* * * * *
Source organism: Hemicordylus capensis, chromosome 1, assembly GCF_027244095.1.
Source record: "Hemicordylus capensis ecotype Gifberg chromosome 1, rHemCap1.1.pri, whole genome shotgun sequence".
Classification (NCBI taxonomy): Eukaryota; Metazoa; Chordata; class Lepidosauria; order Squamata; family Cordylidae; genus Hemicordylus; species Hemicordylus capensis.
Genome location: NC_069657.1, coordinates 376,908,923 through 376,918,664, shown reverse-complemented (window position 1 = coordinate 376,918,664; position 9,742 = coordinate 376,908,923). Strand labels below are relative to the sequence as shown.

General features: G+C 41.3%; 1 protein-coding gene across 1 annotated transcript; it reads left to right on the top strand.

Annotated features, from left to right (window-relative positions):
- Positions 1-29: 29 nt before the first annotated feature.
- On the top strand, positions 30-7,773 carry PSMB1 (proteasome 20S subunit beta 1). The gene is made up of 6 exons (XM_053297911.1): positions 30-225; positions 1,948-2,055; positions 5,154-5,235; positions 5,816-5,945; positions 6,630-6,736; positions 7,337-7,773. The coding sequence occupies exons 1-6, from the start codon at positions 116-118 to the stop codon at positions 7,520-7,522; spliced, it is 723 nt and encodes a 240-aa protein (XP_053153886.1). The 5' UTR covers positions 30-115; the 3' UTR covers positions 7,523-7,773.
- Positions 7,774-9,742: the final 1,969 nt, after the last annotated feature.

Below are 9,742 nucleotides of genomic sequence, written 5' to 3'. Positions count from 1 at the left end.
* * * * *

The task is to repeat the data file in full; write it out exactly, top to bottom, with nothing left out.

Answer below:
Source organism: Hemicordylus capensis, chromosome 1, assembly GCF_027244095.1.
Source record: "Hemicordylus capensis ecotype Gifberg chromosome 1, rHemCap1.1.pri, whole genome shotgun sequence".
Classification (NCBI taxonomy): Eukaryota; Metazoa; Chordata; class Lepidosauria; order Squamata; family Cordylidae; genus Hemicordylus; species Hemicordylus capensis.
Genome location: NC_069657.1, coordinates 376,908,923 through 376,918,664, shown reverse-complemented (window position 1 = coordinate 376,918,664; position 9,742 = coordinate 376,908,923). Strand labels below are relative to the sequence as shown.

General features: G+C 41.3%; 1 protein-coding gene across 1 annotated transcript; it reads left to right on the top strand.

Annotated features, from left to right (window-relative positions):
- Positions 1-29: 29 nt before the first annotated feature.
- On the top strand, positions 30-7,773 carry PSMB1 (proteasome 20S subunit beta 1). The gene is made up of 6 exons (XM_053297911.1): positions 30-225; positions 1,948-2,055; positions 5,154-5,235; positions 5,816-5,945; positions 6,630-6,736; positions 7,337-7,773. The coding sequence occupies exons 1-6, from the start codon at positions 116-118 to the stop codon at positions 7,520-7,522; spliced, it is 723 nt and encodes a 240-aa protein (XP_053153886.1). The 5' UTR covers positions 30-115; the 3' UTR covers positions 7,523-7,773.
- Positions 7,774-9,742: the final 1,969 nt, after the last annotated feature.

Below are 9,742 nucleotides of genomic sequence, written 5' to 3'. Positions count from 1 at the left end.